“The Social and Environmental Guidance for Water & Sewerage Services (2021-27), which sets the Executive’s priorities and level of investment for NI Water over the next six years, states that a constrained budget environment is expected to persist and the actual budget set for NI Water needs to be affordable within the Northern Ireland budget expenditure process.
“So is NI Water’s funding model likely to work going forward? We’ll have to wait and see what the Executive decides to allocate to NI Water.
“We’re often asked for our views on funding models, this is a matter for Government policy, NI Water is ‘model agnostic’, but Northern Ireland needs and deserves a model that is funded.”
Treat this as an absolute investment priority
It’s not just Venning that has strong views about this economic and environmental crisis. Commenting recently on the importance of NI Water’s infrastructure, the Construction Employers Federation stated: “Treat this as an absolute investment priority because the whole economy depends on it, the future growth of the economy depends on it, not just the construction sector, but if we’re to see a vibrant, modern Northern Ireland and if we’re to deliver the councils’ various plans then we need this wastewater treatment network upgraded.”
The Northern Ireland Food and Drink Association said: “To put it really simply, without NI Water there is no Northern Ireland food and drink and we are 100,000 jobs in the Northern Ireland community. The underfunding in NI Water infrastructure will inhibit the growth of Northern Ireland food and drink going forward.”
CBI Northern Ireland added: “When it comes to the business community, foreign direct investment and indigenous companies, they look at a number of things when they are deciding where they are going to put their money and where they are going to invest. Infrastructure is hugely important and all utilities are key components, they are hugely influential in a company deciding to put money into a particular area. If Northern Ireland hasn’t invested in water, and it hasn’t, we have to think about how we get that sustainable funding model for the future, this is a problem that needs addressed. We talk about building back better after Covid, if we’re genuine about that then this does have to be at the top of the Executive’s agenda.”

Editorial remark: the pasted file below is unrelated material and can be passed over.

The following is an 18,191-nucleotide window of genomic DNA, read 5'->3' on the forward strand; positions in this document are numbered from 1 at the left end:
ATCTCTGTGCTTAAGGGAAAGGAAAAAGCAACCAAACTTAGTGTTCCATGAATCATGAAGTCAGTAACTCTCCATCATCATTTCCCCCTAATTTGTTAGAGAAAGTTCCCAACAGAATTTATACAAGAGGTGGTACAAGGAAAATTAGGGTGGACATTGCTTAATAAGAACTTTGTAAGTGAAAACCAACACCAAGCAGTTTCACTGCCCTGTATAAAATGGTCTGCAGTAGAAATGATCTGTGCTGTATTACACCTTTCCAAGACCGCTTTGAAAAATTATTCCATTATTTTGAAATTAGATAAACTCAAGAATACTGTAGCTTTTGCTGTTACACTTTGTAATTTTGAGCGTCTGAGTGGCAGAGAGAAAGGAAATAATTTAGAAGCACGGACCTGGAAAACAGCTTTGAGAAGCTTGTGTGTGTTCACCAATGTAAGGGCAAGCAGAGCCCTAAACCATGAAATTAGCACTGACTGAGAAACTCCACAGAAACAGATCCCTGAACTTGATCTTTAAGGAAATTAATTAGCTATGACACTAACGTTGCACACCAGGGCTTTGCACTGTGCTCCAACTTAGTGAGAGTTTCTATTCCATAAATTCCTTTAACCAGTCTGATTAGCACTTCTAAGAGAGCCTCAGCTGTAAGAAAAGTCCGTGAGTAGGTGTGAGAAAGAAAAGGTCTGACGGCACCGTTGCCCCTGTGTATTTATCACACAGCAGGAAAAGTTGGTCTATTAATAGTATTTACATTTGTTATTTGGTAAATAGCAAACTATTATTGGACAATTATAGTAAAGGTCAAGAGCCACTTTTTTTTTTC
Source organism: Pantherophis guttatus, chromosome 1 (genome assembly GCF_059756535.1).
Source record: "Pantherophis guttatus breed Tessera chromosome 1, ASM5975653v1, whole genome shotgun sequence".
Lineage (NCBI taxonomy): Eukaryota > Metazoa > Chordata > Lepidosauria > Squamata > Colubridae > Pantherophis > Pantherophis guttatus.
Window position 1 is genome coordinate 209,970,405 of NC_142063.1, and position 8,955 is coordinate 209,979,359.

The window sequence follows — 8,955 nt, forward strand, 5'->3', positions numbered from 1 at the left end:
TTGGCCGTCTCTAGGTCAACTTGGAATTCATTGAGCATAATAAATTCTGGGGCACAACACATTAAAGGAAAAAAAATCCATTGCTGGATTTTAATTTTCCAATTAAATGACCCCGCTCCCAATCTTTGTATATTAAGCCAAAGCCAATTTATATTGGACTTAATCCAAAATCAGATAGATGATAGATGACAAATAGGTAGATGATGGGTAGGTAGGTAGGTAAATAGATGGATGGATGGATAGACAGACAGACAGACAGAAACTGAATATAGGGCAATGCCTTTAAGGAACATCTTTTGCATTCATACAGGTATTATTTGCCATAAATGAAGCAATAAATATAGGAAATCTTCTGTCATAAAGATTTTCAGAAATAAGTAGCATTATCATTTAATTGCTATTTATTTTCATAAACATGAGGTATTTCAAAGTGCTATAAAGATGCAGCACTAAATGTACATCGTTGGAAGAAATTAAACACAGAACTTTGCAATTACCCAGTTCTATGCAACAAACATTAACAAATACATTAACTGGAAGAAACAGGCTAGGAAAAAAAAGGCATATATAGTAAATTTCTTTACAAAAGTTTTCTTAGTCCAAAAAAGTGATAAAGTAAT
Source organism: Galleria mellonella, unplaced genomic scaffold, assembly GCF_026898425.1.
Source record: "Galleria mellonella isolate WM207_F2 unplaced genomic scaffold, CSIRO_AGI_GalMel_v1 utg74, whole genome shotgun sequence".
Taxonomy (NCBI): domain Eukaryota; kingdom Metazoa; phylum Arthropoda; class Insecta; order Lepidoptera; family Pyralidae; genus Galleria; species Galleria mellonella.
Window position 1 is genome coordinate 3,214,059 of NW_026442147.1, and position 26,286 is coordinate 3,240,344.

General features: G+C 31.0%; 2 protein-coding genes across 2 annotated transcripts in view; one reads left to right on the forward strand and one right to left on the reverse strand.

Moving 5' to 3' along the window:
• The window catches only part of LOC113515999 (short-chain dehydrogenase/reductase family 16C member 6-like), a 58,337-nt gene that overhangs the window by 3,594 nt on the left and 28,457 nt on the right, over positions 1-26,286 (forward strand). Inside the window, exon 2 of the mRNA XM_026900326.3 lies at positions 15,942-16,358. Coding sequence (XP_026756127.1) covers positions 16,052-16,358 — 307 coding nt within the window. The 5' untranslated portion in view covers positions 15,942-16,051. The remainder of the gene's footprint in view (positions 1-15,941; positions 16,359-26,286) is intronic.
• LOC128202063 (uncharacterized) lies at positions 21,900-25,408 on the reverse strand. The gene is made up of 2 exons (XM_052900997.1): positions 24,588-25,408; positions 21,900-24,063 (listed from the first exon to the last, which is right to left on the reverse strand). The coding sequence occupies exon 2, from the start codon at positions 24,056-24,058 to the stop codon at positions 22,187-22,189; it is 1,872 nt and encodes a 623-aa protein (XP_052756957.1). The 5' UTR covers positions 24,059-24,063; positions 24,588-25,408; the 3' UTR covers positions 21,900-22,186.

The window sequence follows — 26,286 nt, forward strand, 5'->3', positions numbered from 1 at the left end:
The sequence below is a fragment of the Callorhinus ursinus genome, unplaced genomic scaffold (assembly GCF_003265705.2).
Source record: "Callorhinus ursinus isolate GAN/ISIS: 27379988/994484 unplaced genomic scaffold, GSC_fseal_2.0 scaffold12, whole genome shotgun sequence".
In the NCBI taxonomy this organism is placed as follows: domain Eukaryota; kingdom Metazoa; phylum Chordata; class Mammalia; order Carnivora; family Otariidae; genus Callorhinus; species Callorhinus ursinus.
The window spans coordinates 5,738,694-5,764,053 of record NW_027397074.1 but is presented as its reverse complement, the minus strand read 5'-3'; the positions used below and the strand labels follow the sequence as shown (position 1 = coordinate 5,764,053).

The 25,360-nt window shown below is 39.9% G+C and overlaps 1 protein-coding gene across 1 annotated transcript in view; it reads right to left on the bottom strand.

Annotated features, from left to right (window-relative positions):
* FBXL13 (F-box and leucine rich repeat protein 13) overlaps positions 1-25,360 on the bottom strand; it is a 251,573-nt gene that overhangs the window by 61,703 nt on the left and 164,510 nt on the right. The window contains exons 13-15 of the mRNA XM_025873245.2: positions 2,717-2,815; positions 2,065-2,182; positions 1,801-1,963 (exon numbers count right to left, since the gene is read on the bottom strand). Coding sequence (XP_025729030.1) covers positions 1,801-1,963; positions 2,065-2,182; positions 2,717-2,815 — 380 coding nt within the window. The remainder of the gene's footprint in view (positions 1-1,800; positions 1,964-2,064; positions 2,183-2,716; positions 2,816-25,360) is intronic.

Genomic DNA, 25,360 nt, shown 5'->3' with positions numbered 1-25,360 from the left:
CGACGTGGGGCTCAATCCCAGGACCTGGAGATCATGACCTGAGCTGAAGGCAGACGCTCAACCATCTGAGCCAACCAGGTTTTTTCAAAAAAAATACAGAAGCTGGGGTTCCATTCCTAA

Perhaps Esmond Birnie, Senior Economist at Ulster University sums it all up: “We have been in a situation for some number of years now in which the level of investment going into the water service sector in Northern Ireland has been both volatile and in most years inadequate. If in the future we really want to say that Northern Ireland is open for business much will depend on whether we are prepared to follow through on devoting enough of our public capital into investing in the water service here.”
The Utility Regulator says it’s needed
Venning concludes: “It’s important that people know and understand the consequences of under-investment in what are probably Northern Ireland’s most vital and fundamental infrastructure systems. The Utility Regulator has now scrutinised our PC21 plans for the 2021-2027 period and in its Draft Determination is recommending circa £2 billion in of capital investment over this period. In its recent briefing to the Committee for Infrastructure the Utility Regulator stated: ‘This money is desperately needed… It’s important that NI Water is funded to deliver this essential service for consumers… The ability to deliver is conditional in having confidence in the budget.’
“So where are we with investment? Well, businesses, councils, economists, environmentalists all know it’s needed, the Utility Regulator says it’s desperately needed, but the Executive has the final decision. Northern Ireland needs it and deserves it, we hope it is light that’s at the end of the tunnel.”